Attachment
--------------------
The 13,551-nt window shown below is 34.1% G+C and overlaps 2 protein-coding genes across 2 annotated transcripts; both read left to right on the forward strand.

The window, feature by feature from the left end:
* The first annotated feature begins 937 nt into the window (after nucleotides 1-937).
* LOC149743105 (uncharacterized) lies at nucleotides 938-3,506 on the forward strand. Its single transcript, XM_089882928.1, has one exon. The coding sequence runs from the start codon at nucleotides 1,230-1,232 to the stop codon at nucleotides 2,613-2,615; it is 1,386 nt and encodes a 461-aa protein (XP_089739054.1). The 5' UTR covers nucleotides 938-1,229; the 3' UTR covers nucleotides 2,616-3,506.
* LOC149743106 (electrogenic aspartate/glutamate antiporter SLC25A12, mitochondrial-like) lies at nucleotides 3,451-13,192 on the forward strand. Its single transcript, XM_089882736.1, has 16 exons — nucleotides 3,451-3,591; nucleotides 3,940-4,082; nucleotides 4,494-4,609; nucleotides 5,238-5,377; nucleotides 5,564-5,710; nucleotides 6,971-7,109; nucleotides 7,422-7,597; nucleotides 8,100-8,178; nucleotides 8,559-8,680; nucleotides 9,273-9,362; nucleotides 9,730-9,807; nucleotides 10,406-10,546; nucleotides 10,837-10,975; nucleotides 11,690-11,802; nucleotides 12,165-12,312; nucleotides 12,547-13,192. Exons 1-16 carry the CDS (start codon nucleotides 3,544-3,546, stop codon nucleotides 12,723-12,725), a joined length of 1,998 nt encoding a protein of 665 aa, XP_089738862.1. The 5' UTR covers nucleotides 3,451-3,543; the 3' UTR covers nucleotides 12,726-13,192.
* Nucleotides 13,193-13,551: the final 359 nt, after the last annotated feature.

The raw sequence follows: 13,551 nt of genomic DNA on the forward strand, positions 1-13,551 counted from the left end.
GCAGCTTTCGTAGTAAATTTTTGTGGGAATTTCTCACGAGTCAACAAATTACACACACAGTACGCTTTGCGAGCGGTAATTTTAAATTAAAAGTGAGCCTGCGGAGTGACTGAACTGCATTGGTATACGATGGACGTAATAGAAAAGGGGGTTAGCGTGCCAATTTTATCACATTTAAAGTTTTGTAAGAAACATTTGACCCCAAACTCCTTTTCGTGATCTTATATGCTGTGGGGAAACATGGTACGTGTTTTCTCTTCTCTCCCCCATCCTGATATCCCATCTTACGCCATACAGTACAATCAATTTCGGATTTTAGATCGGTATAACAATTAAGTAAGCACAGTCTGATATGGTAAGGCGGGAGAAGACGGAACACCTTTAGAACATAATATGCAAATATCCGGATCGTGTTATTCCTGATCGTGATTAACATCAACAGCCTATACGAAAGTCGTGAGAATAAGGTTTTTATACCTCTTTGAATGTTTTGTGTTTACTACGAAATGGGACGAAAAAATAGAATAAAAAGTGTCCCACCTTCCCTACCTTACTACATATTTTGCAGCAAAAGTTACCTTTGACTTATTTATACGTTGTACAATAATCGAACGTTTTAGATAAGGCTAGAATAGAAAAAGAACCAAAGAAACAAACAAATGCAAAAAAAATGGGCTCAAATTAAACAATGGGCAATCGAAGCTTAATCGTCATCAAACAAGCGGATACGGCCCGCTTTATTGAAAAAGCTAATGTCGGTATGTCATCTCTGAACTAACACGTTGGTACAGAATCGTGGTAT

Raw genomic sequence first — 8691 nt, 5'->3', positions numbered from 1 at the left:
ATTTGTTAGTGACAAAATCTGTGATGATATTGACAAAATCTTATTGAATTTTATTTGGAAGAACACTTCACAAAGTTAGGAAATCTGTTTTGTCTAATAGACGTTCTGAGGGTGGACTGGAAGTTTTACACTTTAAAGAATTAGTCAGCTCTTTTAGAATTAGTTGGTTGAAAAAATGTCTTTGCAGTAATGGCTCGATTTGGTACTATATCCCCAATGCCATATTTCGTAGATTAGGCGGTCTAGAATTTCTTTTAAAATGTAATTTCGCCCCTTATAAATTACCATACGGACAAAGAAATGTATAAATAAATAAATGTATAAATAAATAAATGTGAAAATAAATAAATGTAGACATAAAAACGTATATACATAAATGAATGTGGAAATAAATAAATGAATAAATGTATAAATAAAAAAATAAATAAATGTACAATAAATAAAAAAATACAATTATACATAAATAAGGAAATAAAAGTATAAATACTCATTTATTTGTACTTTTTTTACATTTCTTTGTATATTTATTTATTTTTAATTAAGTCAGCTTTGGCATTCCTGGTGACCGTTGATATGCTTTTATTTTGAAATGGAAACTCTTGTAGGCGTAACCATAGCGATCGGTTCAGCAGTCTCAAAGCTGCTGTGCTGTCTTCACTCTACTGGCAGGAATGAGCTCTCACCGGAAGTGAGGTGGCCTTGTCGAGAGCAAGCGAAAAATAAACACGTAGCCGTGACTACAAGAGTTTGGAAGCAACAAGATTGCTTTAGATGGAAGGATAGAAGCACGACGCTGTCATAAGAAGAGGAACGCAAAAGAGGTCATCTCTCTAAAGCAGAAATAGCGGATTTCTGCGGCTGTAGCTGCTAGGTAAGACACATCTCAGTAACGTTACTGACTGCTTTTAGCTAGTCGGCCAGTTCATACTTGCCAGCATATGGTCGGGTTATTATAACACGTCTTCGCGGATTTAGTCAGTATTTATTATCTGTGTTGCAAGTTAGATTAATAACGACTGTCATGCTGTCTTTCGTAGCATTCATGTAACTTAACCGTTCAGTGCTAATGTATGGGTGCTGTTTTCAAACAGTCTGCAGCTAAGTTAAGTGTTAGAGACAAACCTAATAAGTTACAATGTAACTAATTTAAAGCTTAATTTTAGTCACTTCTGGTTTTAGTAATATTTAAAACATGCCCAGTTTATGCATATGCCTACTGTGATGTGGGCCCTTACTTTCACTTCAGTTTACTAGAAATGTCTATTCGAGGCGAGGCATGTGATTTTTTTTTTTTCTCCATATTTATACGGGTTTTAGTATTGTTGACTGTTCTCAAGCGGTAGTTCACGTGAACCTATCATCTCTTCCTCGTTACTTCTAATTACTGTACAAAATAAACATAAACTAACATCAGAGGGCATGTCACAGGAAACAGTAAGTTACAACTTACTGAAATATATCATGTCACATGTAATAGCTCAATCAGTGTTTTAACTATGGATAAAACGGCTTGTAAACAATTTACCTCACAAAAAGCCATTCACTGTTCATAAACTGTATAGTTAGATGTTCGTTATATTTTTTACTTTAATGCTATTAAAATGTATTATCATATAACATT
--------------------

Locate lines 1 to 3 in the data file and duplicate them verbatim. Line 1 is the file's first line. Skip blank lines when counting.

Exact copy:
The 13,551-nt window shown below is 34.1% G+C and overlaps 2 protein-coding genes across 2 annotated transcripts; both read left to right on the forward strand.

The window, feature by feature from the left end:
* The first annotated feature begins 937 nt into the window (after nucleotides 1-937).